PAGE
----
“This kind of tactic I will never understand,” he said. “Every player is free to do whatever they want. I never wanted to go to the toilet when I’m playing because I’m sweating so much. If I have some digestive problems, then I go. But I don’t think that was the case with Milos. He wanted to do that – it’s his right. It’s a tactic that he used – good for him.”
Raonic insisted it was a matter of something more immediate. “I need to relieve myself,” he said. “I’m not going to start whipping out empty ball cans in the middle of the court. I’d rather do it the gentlemanly way.”
On the subject of gentlemen, Raonic faces one, Marcos Baghdatis, in the next round on Wednesday – not before 8:30 p.m. (11:30 p.m. ET in Canada) in Stadium 1. The Cypriot beat Dudi Sela 7-6(5), 6-4 Tuesday and then shook hands with the Israeli at the net, knelt down and kissed the court and then again shook hands with his opponent and patted him on the back as he exited the court with his bag slung over his shoulder.
Baghdatis spoke later about what good friends he and the 32-year-old Sela are, invoking the word “brother” to describe their relationship.
Now 32 himself, and ranked No 102, Baghdatis struggled mightily in 2017 with a foot injury and then a back problem late in the year.
He spoke about not taking enough time to properly heal his injuries over the course of his career, but says he’s fit now and highly ambitious. Though toward the end of his career, he spoke about aiming to get back into the top-10 – he was as high as No. 8 around the time he made the 2006 Australian Open final and lost to Roger Federer. Now he says a goal of his is to finish in the top eight and qualify for the year-end ATP Finals in London.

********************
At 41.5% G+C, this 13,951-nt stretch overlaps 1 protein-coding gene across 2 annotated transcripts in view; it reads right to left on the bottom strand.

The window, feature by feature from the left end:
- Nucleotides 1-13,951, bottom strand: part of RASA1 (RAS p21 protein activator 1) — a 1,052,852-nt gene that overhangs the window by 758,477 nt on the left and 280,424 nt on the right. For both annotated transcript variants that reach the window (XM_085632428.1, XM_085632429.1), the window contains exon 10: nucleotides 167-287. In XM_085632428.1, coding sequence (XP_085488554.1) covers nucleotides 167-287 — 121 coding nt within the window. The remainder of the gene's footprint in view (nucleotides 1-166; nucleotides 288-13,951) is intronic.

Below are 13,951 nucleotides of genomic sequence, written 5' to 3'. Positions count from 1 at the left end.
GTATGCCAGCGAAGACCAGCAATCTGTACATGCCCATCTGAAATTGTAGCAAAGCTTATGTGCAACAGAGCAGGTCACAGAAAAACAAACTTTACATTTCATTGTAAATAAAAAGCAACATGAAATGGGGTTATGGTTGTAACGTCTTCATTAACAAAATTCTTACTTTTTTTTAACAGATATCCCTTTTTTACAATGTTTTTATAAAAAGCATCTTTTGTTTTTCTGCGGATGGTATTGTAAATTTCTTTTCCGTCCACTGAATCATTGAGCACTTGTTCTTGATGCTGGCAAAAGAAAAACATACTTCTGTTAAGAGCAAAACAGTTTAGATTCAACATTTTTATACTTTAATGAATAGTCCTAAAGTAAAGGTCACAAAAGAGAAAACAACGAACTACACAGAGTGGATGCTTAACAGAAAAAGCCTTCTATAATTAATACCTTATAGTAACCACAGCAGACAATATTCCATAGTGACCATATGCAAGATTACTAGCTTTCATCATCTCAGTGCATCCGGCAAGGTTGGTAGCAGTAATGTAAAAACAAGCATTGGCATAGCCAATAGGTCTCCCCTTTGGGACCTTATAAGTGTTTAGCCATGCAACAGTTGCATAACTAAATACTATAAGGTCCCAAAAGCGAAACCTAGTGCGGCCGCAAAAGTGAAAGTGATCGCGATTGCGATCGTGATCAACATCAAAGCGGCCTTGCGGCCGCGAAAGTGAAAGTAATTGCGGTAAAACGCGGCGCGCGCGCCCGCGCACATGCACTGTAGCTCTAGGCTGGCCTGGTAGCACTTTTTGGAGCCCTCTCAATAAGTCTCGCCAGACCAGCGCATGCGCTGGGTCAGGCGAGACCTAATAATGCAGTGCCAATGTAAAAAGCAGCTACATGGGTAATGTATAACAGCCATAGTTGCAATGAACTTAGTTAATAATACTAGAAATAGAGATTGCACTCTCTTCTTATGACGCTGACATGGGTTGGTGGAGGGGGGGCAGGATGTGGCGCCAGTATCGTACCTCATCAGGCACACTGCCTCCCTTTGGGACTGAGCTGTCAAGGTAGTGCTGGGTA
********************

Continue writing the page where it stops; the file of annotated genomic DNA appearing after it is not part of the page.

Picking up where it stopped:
He first broke into the top 100 in 2005 and has seen many a big server like Raonic over the years. “I’ve played a lot of them and it’s tough,” he said. “It doesn’t give you any rhythm – especially with my game liking to have rhythm. They go for their shots. I’ll talk to my coach and we’ll figure out how to find a way to win.”
Raonic beat Baghdatis 7-6(7), 6-3 in Washington last summer and is 3-1 with him over their careers, but their three other meetings were in 2012 or earlier.
Baghdatis qualified for Indian Wells and has now won five matches in all – including a 7-5, 6-4 victory over dogged Diego Schwartzman, the No. 14 seed, in the second round.
“He’s played a lot of matches this week,” Raonic said about Baghdatis, “so he’s playing well.”